AHLA: Hotels projected to pay record taxes and wages in 2024

America’s hotels are projected to generate record levels of federal, state and local tax revenue this year while paying employees historic totals of wages, salaries and other compensation, according to state-by-state projections released by the American Hotel & Lodging Association (AHLA).

The data show hotels are projected to generate a total of nearly $83.4 billion in tax revenue this year. The 10 states projected to generate the highest hotel tax revenue are:

Hotels are projected to pay a record high total of wages, salaries and compensation this year—$123.4 billion compared to $118.0 billion in 2023. The 10 states projected to pay the highest amounts of hotel wages are:

Nominal hotel guest spending on lodging, transportation, food and beverage, retail and other expenses is expected to reach $758.6 billion this year, up nearly 5% from 2023 and almost 24% above 2019 levels. The 10 states projected to see the most hotel guest spending are:

And while hotels are expected to hire about 45,000 new employees this year, according to the analysis, hotels will still fall about 225,000 jobs short of the nearly 2.37 million people that were employed in 2019.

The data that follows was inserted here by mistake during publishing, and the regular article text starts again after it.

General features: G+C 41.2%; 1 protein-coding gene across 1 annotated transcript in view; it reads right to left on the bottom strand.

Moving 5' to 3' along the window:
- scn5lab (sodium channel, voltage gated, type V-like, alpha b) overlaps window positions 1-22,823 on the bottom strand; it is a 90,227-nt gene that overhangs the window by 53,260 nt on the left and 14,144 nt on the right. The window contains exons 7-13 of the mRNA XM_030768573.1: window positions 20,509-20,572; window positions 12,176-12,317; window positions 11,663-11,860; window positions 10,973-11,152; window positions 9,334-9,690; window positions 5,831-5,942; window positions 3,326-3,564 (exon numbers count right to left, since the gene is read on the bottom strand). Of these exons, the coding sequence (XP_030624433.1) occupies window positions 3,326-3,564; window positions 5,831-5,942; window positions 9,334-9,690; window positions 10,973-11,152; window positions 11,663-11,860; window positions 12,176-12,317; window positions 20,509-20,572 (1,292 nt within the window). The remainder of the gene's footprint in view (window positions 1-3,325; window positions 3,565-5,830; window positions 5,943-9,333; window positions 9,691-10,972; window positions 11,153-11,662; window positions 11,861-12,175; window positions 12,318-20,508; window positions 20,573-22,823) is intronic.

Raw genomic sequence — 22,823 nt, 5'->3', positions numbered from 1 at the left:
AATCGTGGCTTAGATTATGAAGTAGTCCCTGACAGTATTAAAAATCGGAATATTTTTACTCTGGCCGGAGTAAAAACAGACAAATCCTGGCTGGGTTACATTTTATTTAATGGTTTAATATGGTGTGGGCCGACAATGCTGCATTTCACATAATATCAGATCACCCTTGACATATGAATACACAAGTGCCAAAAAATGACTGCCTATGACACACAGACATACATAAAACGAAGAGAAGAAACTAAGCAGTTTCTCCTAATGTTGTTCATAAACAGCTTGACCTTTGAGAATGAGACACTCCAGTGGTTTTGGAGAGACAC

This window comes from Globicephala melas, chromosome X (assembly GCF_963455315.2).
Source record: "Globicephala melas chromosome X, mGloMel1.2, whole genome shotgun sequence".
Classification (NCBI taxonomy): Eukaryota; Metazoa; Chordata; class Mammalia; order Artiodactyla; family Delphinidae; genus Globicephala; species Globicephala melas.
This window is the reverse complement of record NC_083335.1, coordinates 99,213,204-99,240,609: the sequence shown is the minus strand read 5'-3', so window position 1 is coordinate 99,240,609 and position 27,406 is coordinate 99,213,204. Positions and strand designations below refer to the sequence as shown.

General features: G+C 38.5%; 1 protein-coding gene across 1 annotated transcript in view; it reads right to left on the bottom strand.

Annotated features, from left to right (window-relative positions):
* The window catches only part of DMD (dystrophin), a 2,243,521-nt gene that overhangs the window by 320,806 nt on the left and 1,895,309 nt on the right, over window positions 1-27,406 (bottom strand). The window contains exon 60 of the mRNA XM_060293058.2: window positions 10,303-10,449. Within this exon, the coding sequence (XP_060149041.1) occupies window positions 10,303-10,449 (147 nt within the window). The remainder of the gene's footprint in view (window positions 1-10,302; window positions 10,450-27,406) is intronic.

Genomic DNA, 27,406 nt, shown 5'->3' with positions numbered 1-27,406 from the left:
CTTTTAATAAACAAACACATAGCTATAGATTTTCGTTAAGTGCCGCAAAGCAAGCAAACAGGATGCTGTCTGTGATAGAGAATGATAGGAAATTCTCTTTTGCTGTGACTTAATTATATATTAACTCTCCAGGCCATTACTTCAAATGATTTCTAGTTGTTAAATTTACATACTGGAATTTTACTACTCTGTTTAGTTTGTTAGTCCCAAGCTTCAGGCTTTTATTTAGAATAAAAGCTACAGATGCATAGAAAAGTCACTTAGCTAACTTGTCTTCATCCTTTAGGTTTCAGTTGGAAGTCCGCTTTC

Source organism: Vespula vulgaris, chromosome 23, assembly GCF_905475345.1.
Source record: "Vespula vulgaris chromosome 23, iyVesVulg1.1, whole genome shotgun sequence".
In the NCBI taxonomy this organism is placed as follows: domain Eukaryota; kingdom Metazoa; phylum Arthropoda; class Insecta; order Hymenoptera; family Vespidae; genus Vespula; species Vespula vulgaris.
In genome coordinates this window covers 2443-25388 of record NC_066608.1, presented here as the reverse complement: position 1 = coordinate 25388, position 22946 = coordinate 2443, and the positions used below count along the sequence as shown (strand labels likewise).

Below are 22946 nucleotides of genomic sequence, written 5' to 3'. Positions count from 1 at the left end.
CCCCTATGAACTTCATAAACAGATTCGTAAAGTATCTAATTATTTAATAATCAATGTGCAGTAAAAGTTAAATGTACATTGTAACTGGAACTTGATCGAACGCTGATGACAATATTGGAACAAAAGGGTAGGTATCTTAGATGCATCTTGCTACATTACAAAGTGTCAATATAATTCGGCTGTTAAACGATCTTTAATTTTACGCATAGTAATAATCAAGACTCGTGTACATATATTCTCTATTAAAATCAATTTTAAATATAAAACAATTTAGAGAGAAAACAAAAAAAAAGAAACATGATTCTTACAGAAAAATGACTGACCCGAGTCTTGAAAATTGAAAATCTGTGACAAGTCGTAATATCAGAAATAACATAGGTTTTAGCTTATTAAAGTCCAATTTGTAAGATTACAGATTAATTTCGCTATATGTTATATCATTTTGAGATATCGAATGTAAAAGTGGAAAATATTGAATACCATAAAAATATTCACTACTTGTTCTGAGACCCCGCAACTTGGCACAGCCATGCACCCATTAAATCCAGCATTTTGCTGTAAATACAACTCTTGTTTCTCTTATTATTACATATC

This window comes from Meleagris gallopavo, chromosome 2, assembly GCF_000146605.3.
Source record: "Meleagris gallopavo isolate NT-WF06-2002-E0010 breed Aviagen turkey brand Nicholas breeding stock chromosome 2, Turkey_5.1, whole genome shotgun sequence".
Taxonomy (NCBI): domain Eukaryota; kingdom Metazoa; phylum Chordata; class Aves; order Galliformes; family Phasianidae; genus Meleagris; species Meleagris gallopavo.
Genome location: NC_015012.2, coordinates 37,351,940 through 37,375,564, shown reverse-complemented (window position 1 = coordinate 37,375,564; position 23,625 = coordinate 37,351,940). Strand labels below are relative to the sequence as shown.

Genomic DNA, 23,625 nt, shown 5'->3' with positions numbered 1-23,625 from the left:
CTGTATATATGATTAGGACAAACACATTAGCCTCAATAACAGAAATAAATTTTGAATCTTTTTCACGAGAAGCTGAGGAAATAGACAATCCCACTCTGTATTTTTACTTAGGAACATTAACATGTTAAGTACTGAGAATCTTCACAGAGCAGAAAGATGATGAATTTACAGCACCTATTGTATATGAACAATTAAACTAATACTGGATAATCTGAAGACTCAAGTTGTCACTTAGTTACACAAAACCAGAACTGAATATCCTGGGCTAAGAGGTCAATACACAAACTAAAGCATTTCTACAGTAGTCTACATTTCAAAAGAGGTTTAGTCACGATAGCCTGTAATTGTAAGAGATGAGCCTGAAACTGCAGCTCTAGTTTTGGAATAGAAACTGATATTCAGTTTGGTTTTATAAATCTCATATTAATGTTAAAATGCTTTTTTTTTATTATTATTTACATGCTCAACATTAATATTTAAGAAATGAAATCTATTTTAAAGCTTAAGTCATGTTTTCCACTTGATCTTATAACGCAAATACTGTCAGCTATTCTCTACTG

The 10 states expected to have the highest hotel employment levels are:

The nationwide workforce shortage is making it difficult to hire new staff even as hotels are paying near-historic average wages and offering more benefits and flexibility than ever before. In February, national average hotel wages were $23.84 per hour, according to the Bureau of Labor Statistics.

As of February, there were 8.8 million job openings in the U.S. and only 6.5 million unemployed people to fill those jobs, according to the Bureau of Labor Statistics, and there are currently more than 80,000 hotel jobs open in the U.S., according to Indeed.

“Historic projections for wage and tax revenue totals point to a strong 2024 for hoteliers,” said Kevin Carey, interim president/CEO, AHLA. “But our industry is facing significant obstacles to growth. These include the ongoing nationwide labor shortage, stubborn inflation and a federal regulatory agenda that threatens future economic expansion. AHLA will continue to fight for solutions to these pressing challenges so hoteliers can focus on what they do best: serving guests.”